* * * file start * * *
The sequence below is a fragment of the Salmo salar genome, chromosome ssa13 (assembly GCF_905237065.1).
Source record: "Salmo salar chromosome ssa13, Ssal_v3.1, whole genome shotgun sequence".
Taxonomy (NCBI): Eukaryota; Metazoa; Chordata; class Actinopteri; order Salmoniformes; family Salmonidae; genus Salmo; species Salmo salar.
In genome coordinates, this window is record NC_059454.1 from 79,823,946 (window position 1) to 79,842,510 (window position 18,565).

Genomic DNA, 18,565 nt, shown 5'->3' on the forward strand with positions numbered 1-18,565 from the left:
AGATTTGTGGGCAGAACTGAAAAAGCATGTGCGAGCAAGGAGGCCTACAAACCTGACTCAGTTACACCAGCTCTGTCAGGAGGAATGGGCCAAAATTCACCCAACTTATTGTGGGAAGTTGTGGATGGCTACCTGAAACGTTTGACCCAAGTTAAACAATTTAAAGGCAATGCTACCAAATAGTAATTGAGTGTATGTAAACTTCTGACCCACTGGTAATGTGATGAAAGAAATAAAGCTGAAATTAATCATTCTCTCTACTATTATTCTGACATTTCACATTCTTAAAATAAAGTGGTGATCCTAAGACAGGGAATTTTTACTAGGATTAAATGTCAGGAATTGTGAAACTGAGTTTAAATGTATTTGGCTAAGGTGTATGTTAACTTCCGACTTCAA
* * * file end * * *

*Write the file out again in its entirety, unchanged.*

The sequence below is a fragment of the Salmo salar genome, chromosome ssa13 (assembly GCF_905237065.1).
Source record: "Salmo salar chromosome ssa13, Ssal_v3.1, whole genome shotgun sequence".
Taxonomy (NCBI): Eukaryota; Metazoa; Chordata; class Actinopteri; order Salmoniformes; family Salmonidae; genus Salmo; species Salmo salar.
In genome coordinates, this window is record NC_059454.1 from 79,823,946 (window position 1) to 79,842,510 (window position 18,565).

Genomic DNA, 18,565 nt, shown 5'->3' on the forward strand with positions numbered 1-18,565 from the left:
AGATTTGTGGGCAGAACTGAAAAAGCATGTGCGAGCAAGGAGGCCTACAAACCTGACTCAGTTACACCAGCTCTGTCAGGAGGAATGGGCCAAAATTCACCCAACTTATTGTGGGAAGTTGTGGATGGCTACCTGAAACGTTTGACCCAAGTTAAACAATTTAAAGGCAATGCTACCAAATAGTAATTGAGTGTATGTAAACTTCTGACCCACTGGTAATGTGATGAAAGAAATAAAGCTGAAATTAATCATTCTCTCTACTATTATTCTGACATTTCACATTCTTAAAATAAAGTGGTGATCCTAAGACAGGGAATTTTTACTAGGATTAAATGTCAGGAATTGTGAAACTGAGTTTAAATGTATTTGGCTAAGGTGTATGTTAACTTCCGACTTCAA